If it’s a day of the week, then Bryan Singer is probably making a casting announcement for an X-Men movie. Readers reacted to the news that X-Men: Apocalypse is de-aging three famous X-people, with a Game of Thrones star taking on Jean Grey and a semi-unknown playing Storm. There was also some response to the best Walking Dead analysis ever—it’s a war allegory!—and some additional thoughts about snipers. Read on, and email me at firstname.lastname@example.org for further conversation.
Something about the popular conception of Sophie Turner as eternally trapped in a Renaissance Fair of her own (and George RR’s) making – combined with the way she glided malevolently down the staircase of the Eyrie in THAT DRESS – makes me think this Jean should just always be the brainwashed Black Queen Jean who thinks she’s an 18th century Tory who’s married to Jason Wyngarde/Mastermind. Like, we’ll meet Jean rescuing her from the Hellfire Club, and viola, Sophie gets to keep her natural accent and her Game of Thrones wardrobe…
Barring this (since it won’t ever happen in a movie, like ever, especially with a teenage Jean), I hope – because Tye Sheridan is the bomb, and it’s nice to see him breaking out of his Southern Gothic comfort zone – that Cyke gets to, y’know, smile every once in a while. I’d settle for two smirks and one all-out grin.
The good news for Sophie Turner is that almost anything she does as Jean Grey will be viewed as an improvement over what happened to the character in X-Men: The Last Stand, the movie that forced Famke Janssen—one of the great femmes fatale of the ’90s in Goldeneye—to stand around and fire brain power through a death stare. The story of Janssen in the X franchise is a career of thankless roles—devoted girlfriend, bland heroine, bland villainess, dead dream lover. She did her best; weirdly, she got her best showcase in The Wolverine, where she’s basically a dead wife in a Christopher Nolan movies, if Christopher Nolan movies had any sexuality whatsoever.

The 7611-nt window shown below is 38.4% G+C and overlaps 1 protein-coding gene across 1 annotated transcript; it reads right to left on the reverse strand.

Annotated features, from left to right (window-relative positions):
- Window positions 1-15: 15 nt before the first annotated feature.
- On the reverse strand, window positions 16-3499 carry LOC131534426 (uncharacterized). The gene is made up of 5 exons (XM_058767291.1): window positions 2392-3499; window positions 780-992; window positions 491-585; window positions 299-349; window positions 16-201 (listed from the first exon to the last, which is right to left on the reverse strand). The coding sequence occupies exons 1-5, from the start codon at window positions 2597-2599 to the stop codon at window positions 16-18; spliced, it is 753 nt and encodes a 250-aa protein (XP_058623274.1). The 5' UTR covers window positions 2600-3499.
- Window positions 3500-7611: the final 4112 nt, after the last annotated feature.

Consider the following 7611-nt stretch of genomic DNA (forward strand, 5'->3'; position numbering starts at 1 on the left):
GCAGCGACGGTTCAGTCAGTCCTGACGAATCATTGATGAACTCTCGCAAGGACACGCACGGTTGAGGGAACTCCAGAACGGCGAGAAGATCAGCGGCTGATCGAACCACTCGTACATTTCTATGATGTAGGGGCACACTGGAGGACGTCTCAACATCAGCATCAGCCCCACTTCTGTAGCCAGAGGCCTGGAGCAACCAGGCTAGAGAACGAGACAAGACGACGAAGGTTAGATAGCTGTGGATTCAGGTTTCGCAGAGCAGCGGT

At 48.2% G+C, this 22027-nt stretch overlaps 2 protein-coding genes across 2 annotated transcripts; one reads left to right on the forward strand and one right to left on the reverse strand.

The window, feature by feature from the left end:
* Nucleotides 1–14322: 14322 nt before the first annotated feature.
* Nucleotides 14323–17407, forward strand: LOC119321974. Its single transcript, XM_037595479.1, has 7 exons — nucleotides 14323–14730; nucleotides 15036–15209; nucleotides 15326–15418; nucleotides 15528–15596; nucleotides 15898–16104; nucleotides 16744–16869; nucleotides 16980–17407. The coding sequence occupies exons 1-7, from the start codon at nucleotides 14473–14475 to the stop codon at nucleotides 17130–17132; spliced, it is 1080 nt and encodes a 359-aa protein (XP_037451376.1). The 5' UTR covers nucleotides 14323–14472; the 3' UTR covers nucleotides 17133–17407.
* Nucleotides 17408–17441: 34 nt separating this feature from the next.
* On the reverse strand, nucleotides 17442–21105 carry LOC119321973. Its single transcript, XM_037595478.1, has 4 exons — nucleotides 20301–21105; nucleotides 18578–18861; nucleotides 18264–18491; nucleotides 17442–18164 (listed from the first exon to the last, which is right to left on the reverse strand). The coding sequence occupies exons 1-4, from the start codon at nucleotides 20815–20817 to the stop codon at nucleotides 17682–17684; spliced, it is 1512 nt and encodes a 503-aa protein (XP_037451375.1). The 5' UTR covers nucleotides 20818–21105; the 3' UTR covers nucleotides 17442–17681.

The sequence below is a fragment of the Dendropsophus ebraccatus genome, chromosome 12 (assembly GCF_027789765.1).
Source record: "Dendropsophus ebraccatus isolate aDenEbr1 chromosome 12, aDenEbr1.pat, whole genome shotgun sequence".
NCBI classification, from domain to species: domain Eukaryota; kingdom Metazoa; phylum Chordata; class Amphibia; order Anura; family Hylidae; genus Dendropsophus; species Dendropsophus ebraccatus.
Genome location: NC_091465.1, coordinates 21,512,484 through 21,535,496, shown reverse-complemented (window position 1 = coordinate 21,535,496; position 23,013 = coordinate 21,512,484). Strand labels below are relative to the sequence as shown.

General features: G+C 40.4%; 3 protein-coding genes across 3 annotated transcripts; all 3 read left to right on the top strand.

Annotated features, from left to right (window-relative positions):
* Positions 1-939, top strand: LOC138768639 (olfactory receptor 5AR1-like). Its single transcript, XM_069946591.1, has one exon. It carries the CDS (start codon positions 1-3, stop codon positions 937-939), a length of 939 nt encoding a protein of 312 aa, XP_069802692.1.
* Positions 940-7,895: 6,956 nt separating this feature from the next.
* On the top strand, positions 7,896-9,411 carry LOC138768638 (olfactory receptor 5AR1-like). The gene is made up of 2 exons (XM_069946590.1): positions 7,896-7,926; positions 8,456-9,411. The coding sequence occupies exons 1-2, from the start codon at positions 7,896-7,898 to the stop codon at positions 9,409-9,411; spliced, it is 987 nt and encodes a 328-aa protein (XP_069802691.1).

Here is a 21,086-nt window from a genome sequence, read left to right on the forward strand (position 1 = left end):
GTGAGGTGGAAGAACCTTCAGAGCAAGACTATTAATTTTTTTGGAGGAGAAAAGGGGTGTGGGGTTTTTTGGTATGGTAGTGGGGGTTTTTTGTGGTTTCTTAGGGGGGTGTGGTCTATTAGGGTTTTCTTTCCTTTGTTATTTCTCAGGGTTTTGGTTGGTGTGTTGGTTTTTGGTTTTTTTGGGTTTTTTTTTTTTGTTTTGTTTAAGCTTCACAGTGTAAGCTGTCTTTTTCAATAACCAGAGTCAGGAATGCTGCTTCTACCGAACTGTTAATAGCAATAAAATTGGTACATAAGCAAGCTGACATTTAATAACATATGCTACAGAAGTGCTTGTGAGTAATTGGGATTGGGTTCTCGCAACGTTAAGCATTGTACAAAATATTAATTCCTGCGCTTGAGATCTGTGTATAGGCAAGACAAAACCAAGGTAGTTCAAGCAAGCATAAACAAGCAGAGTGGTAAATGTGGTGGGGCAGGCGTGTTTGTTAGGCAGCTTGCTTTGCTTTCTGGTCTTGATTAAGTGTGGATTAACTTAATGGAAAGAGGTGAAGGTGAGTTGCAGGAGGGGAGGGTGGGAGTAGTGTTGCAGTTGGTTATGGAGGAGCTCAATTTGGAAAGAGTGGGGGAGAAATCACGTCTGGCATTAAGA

You have to figure that Bryan Singer’s long game is to transition out of the First Class X-Men and back around to the original class—and you have to figure that means getting to X-Men: The Dark Phoenix Saga. Hell, I wouldn’t be too surprised if that’s the plan for a 2018 sequel to Apocalypse. But if that’s the case, we need to stress one thing: Cyclops should never smile, never never never. Leave that to Iceman.
I want to talk about Storm. I think most people can agree that the character has been underutilized in the films, and many people consider that to be because of the actress who played her, Halle Berry. I’m a fan of Halle, I think Halle has had a more interesting film career than she’s given credit for, but she was probably miscast as Storm. We are talking about a character that was worshipped as a god in a few storylines. Storm projects leadership, strength, regality—Halle in the late 90s could not project that.
Which brings me to the recent casting of Storm. I had a conversation with my cousin Ryan a while back and he threw out a name like Angela Bassett as someone who should have played Storm (seriously—do a Twitter search of “Angela Bassett Storm”. The results are telling). Angela Bassett is an actress who projects regality. You could tell me Angela Bassett has secretly been running her own country for the past 7 years and I would believe you. Obviously she can’t play a young Storm at this point, but the actress chosen, as you said, played Aaliyah in a Lifetime movie. I didn’t see that movie, but most of my timeline did, and they destroyed it.
I guess my point is—Alexandra Shipp has a tricky task ahead of her. People expect her to correct the movie version of Storm by adding more gravitas and presence, but she also has to play a character that is probably still finding out who they are and might lack confidence. I’m interested to see how this plays out and willing to give her a chance, but she might have to prepare herself for some unwarranted backlash. Although, as it looks like from the reaction to the Aaliyah movie—she might already be prepared.
The treatment of Storm in the X-Men movies is outright embarrassing. We’re talking about a character who has led the X-Men on multiple occasions, a character whose powers are flat-out godlike. And we’re talking about Halle Berry, an actress who–among her many other positive traits—won a freaking Oscar in 2002, midway through the run of the original franchise.